Monthly Archives: September 2011

Parents as Permission-Givers

Everyone begins at the same place: bad.

So, how does a person go from bad to great?

First, he has to stay bad long enough until he finally runs out of bad and comes to the place of being not-so-bad. From there, he moves through the not-so-bad stage until he arrives at pretty good. If he is motivated enough to keep going, he moves through the pretty good until he becomes really good. If he doesn’t stop there, he comes to the end of really good and, finally, ends up at great.

As your child progresses through these stages, others drop by the wayside. Yet, your child continues on.

What keeps your child moving forward while others don’t? What is the origin of your child’s determination? Answer: God has put within your child a gift that he or she is driven to bring to maturity.

There are two things that will abort this process: 1) The child’s authority figures do not value what the child is motivated to do; 2) the child is required to spend huge amounts of time at lesser pursuits (i.e. public school homework).

You have often heard me quote one of my sons’ favorite sayings: “If I will spend a few years doing what others won’t do, then I will spend the rest of my life doing what others can’t do.” This was James’s motto as he spent his 10,000 hours [see a previous post] becoming a well-paid professional actor/singer/dancer.

We parents need to be our children’s most fervent advocates. We need to become permission-givers to their God-given talents. We need to become connectors, linking their passions to much-needed materials and support persons. We need to protect their time so it isn’t stolen by less meaningful pursuits.

And we need to learn to value what God has put within them to pursue and let go of the paradigm that says, “But you will never get a job doing that!”

Parents as Permission Givers

Everyone begins at the same place: bad.

So, how does a person go from bad to great?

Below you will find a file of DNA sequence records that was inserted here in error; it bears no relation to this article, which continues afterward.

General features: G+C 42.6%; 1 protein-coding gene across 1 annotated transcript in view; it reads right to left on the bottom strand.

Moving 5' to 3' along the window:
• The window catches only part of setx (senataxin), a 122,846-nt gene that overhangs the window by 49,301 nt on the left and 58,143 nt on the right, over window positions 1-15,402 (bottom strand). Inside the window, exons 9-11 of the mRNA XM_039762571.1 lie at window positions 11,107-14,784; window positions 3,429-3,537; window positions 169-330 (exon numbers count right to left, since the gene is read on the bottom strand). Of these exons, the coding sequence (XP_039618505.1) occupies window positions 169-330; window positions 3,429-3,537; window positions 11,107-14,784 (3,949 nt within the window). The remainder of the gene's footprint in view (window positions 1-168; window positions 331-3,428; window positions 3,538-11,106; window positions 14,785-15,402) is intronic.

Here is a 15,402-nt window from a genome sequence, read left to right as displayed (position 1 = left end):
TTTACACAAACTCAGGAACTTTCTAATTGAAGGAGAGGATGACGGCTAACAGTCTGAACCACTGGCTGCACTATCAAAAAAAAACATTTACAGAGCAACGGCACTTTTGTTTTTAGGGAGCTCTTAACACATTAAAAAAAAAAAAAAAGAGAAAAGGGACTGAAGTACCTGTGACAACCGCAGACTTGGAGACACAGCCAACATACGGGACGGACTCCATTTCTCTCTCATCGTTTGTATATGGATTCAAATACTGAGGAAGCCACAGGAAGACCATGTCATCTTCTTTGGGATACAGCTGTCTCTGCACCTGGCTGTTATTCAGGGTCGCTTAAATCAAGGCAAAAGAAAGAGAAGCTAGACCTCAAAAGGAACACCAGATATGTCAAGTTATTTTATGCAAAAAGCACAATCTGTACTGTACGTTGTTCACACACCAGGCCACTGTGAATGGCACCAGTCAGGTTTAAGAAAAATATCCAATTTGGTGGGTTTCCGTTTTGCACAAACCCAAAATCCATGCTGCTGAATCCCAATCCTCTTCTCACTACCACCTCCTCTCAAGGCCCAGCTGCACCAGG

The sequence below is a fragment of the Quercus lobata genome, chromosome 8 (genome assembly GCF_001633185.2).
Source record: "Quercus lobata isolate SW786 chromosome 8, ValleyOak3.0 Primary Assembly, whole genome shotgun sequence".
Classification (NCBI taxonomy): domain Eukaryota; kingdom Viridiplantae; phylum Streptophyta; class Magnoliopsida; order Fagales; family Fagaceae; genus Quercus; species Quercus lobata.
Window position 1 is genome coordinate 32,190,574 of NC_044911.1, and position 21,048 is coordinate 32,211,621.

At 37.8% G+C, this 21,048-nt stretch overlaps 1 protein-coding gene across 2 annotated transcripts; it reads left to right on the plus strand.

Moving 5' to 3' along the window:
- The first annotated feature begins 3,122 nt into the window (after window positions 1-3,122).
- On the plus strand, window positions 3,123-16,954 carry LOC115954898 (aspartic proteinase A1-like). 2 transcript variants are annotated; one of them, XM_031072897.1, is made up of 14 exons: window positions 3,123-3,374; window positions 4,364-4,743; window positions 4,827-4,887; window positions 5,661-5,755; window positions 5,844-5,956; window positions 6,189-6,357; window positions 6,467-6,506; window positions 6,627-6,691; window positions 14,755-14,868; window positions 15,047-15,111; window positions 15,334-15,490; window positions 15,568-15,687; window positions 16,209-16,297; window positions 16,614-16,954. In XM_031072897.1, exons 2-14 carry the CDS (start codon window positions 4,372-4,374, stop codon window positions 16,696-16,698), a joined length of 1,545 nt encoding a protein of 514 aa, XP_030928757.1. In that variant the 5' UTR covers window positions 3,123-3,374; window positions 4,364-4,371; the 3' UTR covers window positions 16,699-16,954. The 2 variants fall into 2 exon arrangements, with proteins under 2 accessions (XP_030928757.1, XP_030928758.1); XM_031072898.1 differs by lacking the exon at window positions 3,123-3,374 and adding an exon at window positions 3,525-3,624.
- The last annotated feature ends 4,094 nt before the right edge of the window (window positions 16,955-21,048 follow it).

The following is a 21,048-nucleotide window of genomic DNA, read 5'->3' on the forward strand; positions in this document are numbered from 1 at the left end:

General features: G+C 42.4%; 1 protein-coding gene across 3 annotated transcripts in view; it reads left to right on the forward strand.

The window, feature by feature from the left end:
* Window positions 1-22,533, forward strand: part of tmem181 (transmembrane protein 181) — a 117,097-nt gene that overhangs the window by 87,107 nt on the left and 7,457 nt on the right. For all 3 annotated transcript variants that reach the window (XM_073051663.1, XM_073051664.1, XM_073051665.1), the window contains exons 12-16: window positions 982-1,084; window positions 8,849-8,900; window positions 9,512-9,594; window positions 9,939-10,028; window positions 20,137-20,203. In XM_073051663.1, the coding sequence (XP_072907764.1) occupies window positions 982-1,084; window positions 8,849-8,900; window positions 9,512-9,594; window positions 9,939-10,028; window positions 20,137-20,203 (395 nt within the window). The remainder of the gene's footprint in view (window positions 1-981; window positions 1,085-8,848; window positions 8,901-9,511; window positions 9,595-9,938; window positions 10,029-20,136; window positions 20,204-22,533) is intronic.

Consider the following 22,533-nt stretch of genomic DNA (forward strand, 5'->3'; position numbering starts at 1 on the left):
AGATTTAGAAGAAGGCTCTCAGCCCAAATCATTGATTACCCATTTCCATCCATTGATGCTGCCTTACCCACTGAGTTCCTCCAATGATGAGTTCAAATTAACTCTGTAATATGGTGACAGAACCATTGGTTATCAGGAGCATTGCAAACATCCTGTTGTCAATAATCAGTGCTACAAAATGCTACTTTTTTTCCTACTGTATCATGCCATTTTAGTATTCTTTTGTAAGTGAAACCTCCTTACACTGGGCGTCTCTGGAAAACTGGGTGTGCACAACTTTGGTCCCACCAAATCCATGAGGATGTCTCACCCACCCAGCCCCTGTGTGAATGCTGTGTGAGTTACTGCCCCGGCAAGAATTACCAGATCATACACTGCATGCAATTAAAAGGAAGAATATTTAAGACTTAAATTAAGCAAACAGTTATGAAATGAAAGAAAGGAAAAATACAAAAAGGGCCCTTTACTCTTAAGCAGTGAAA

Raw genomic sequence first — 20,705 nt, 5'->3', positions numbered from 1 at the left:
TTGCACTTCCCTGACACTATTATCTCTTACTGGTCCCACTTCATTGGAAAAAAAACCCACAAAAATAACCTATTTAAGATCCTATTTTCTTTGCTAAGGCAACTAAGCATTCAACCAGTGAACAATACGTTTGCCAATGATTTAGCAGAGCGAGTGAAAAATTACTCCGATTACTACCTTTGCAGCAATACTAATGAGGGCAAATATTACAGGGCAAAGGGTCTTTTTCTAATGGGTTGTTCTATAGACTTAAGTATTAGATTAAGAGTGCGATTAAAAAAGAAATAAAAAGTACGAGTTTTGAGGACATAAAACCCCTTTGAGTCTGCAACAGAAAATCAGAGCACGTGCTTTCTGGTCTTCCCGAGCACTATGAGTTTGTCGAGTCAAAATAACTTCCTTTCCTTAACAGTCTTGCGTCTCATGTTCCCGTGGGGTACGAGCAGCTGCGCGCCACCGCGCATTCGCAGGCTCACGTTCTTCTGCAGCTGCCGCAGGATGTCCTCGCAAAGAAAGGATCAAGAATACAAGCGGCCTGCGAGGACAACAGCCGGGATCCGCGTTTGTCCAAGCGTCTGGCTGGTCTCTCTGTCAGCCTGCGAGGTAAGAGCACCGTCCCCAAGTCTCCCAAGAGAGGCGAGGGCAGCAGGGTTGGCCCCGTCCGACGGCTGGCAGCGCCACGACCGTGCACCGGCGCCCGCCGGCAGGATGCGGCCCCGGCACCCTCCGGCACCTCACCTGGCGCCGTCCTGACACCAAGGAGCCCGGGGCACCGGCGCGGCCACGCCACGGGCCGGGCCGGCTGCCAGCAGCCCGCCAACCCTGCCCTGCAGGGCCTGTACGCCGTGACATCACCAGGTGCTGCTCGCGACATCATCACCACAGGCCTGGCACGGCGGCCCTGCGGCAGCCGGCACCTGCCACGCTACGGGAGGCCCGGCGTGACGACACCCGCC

First, he has to stay bad long enough until he finally runs out of bad and comes to the place of being not-so-bad. From there, he moves through the not-so-bad stage until he arrives at pretty good. If he is motivated enough to keep going, he moves through the pretty good until he becomes really good. If he doesn’t stop there, he comes to the end of really good and, finally, ends up at great.

As your child progresses through these stages, others drop by the wayside. Yet, your child continues on.

What keeps your child moving forward while others don’t? What is the origin of your child’s determination? Answer: God has put within your child a gift that he or she is driven to bring to maturity.

There are two things that will abort this process: 1) The child’s authority figures do not value what the child is motivated to do; 2) the child is required to spend huge amounts of time in lesser pursuits (i.e. public school homework).

You have often heard me quote one of my sons’ favorite sayings: “If I will spend a few years doing what others won’t do, then I will spend the rest of my life doing what others can’t do.” This was James’s motto as he spent his 10,000 hours [see a previous post] becoming a well-paid professional actor/singer/dancer.

We parents need to be our children’s most fervent advocates. We need to become permission-givers to their God-given talents. We need to become connectors, linking their passions to much-needed materials and support persons. We need to protect their time so it isn’t stolen by less meaningful pursuits.

And we need to learn to value what God has put within them to pursue and let go of the paradigm that says, “But you will never get a job doing that!”